The whole shebang in the Database Appliance X3-2 comes with Oracle Linux 5.8 installed as well as a new management tool called – what else? – Appliance Manager. You can load up Oracle's rendition of the Xen hypervisor on the server nodes if you want and carve out some CPU, memory, and I/O space if you want to run application software right on the appliance, or you can pipe database transactions out over the 10GE ports.

Oracle is offering capacity-on-demand pricing for Oracle Database 11g Enterprise Edition (at the 11.2.0.3 level) ranging from 4 to 16 cores in increments of four cores for bare metal installations (per server node), and from 2 to 16 cores in increments of two cores when it is used in virtualized mode. You have to activate the same number of cores on each node in the appliance.

How Oracle positions the new Database Appliance X3-2

How Oracle positions the new Database Appliance X3-2

The Database Appliance X3-2 costs $60,000 including the storage shelf, with maintenance at $7,200 per year. The new appliance has 2.7 times the main memory, three times the flash capacity (to boost those database redos), and somewhere around 40 per cent more CPU performance, which Oracle says can add up to as much as a factor of 2X better database performance. The new appliance has 50 per cent more raw database storage capacity with one shelf. That's a lot more capacity on a lot of fronts for a 20 per cent increase in cost for the hardware.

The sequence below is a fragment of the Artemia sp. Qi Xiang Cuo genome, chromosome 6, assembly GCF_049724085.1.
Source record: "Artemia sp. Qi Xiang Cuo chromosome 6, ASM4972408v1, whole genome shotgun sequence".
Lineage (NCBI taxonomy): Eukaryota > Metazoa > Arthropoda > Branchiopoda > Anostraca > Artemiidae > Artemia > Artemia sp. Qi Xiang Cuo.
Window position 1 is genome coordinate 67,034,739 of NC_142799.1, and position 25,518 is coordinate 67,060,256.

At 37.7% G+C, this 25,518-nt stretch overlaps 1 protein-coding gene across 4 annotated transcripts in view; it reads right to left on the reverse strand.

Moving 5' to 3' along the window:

If you need more storage, you can hang a storage expansion shelf off the appliance; this costs $40,000, plus another $4,900 a year for maintenance.

Still, even those prices may sound like a lot of dough for an SMB customer. But it's a lot less than what it costs to buy an eighth-rack of an Exadata cluster, which launched last October when the fourth generation Exadata machines, the X3-2 and X3-8, debuted.

This eighth-rack Exadata X3-2 setup has sixteen Xeon E5 cores with 54TB of disk capacity and 2.4TB of Smart Flash server-side PCI-Express flash memory for $200,000, plus $24,000 a year for support. That does not include the cost of Exadata storage caching and columnar data compression software, the Oracle 11g database, or RAC clustering. At a lot of SMBs, that is the IT budget for the year, once you configure the software on it.

To be sure, the Oracle Appliance X3-2 costs a lot less, but core-for-core and disk-for-disk, it stands to reason that with Exadata compression software, the baby Exadata X3-2 machine does a lot more work for the money.

But if you are an SMB with modest workloads, none of that matters anyway. What Oracle really needed to do was put the Exadata software on a couple of cores in the database appliance and make it scream. Maybe that will come with the Database Appliance X4-2. ®